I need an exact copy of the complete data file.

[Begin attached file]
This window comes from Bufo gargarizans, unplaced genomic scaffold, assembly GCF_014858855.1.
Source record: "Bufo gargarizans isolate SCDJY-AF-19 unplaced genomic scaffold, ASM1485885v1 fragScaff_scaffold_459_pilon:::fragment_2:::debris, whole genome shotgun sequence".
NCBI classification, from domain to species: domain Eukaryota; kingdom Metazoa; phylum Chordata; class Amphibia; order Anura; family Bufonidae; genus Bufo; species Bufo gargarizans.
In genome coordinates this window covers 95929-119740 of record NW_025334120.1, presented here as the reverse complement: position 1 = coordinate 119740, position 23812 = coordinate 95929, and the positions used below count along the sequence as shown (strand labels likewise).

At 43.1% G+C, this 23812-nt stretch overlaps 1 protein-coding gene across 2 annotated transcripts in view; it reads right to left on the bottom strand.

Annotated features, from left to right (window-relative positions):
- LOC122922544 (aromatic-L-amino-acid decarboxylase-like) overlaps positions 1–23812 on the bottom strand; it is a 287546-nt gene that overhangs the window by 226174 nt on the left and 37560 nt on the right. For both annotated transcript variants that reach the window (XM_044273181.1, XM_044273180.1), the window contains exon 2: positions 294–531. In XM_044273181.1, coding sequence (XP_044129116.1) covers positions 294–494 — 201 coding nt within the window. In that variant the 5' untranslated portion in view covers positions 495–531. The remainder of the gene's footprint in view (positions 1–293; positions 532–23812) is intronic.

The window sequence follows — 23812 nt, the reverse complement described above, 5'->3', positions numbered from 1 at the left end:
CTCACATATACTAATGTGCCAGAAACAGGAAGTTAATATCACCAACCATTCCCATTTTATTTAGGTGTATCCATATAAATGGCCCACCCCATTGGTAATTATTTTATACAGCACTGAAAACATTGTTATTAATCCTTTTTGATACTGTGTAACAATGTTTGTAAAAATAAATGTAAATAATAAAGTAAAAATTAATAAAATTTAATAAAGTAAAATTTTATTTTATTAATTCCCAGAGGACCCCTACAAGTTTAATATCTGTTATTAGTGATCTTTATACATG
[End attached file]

This window comes from Bufo gargarizans, unplaced genomic scaffold, assembly GCF_014858855.1.
Source record: "Bufo gargarizans isolate SCDJY-AF-19 unplaced genomic scaffold, ASM1485885v1 fragScaff_scaffold_459_pilon:::fragment_2:::debris, whole genome shotgun sequence".
NCBI classification, from domain to species: domain Eukaryota; kingdom Metazoa; phylum Chordata; class Amphibia; order Anura; family Bufonidae; genus Bufo; species Bufo gargarizans.
In genome coordinates this window covers 95929-119740 of record NW_025334120.1, presented here as the reverse complement: position 1 = coordinate 119740, position 23812 = coordinate 95929, and the positions used below count along the sequence as shown (strand labels likewise).

At 43.1% G+C, this 23812-nt stretch overlaps 1 protein-coding gene across 2 annotated transcripts in view; it reads right to left on the bottom strand.

Annotated features, from left to right (window-relative positions):
- LOC122922544 (aromatic-L-amino-acid decarboxylase-like) overlaps positions 1–23812 on the bottom strand; it is a 287546-nt gene that overhangs the window by 226174 nt on the left and 37560 nt on the right. For both annotated transcript variants that reach the window (XM_044273181.1, XM_044273180.1), the window contains exon 2: positions 294–531. In XM_044273181.1, coding sequence (XP_044129116.1) covers positions 294–494 — 201 coding nt within the window. In that variant the 5' untranslated portion in view covers positions 495–531. The remainder of the gene's footprint in view (positions 1–293; positions 532–23812) is intronic.

The window sequence follows — 23812 nt, the reverse complement described above, 5'->3', positions numbered from 1 at the left end:
CTCACATATACTAATGTGCCAGAAACAGGAAGTTAATATCACCAACCATTCCCATTTTATTTAGGTGTATCCATATAAATGGCCCACCCCATTGGTAATTATTTTATACAGCACTGAAAACATTGTTATTAATCCTTTTTGATACTGTGTAACAATGTTTGTAAAAATAAATGTAAATAATAAAGTAAAAATTAATAAAATTTAATAAAGTAAAATTTTATTTTATTAATTCCCAGAGGACCCCTACAAGTTTAATATCTGTTATTAGTGATCTTTATACATG